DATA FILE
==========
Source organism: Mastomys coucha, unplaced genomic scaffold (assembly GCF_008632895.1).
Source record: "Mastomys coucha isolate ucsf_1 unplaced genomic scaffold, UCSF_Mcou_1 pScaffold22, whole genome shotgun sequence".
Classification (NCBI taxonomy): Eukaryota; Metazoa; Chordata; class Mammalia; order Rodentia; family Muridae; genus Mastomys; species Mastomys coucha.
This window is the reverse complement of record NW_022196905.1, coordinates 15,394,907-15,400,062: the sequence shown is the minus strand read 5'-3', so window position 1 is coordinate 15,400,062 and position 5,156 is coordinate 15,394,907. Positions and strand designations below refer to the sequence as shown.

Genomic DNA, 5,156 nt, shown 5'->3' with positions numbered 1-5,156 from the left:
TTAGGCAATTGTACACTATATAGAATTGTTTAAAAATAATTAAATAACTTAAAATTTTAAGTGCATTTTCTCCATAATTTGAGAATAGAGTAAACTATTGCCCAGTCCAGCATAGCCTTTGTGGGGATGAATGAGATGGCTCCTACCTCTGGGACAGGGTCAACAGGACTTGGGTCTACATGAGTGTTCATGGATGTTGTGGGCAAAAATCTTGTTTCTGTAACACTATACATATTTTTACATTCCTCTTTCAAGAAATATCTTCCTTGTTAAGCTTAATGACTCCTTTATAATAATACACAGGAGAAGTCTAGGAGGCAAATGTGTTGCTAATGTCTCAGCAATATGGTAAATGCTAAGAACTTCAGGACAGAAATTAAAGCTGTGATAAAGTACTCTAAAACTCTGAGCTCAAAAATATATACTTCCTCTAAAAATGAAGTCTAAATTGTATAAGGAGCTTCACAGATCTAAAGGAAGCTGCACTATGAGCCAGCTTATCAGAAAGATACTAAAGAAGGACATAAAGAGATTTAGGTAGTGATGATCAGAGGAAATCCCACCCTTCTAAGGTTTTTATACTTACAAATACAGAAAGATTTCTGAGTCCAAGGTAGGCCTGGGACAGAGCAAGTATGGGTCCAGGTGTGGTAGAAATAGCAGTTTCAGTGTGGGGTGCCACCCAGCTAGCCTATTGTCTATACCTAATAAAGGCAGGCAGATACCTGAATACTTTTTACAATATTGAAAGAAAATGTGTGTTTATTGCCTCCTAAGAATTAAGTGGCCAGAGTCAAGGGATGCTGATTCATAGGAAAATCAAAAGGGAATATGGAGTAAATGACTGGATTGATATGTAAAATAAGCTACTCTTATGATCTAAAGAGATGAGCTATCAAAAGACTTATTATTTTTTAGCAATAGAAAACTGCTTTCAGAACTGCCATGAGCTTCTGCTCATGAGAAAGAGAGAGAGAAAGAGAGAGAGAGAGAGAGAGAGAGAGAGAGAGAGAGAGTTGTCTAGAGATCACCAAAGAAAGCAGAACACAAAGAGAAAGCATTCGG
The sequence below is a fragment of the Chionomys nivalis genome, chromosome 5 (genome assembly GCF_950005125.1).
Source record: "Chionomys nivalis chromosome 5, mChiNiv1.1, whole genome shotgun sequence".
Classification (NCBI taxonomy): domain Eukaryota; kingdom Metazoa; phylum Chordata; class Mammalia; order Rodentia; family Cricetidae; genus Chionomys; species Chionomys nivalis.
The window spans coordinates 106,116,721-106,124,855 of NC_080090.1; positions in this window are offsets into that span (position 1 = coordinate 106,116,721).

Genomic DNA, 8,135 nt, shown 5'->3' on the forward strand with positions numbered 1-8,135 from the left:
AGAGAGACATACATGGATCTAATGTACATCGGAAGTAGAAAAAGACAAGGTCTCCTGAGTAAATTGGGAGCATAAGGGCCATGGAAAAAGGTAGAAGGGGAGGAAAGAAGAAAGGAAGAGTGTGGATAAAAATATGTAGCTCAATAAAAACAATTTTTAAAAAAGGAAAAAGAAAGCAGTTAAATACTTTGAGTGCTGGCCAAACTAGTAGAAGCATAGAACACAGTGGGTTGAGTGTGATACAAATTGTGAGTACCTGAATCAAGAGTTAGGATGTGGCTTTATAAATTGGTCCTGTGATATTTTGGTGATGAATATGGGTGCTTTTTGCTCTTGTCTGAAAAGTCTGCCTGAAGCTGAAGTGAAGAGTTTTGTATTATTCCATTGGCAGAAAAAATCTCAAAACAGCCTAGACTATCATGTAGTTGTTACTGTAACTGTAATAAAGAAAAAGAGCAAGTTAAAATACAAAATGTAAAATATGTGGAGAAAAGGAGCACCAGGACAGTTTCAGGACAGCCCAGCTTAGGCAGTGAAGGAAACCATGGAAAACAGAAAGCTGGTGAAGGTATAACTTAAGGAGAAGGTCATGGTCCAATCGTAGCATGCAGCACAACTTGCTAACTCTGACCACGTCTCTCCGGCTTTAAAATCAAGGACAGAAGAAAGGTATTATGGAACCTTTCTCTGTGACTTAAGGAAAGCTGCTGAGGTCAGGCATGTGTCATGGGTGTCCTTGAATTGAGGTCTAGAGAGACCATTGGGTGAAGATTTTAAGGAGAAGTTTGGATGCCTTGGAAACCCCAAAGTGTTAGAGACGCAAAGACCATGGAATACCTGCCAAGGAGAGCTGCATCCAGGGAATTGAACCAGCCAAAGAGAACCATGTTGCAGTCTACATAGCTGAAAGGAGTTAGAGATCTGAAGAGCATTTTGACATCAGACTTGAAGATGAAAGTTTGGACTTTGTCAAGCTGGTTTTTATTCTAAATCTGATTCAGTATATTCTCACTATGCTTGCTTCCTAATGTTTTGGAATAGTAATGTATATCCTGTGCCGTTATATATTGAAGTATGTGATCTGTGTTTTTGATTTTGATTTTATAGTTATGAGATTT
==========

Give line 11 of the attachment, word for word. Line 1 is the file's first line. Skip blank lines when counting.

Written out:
Genomic DNA, 8,135 nt, shown 5'->3' on the forward strand with positions numbered 1-8,135 from the left: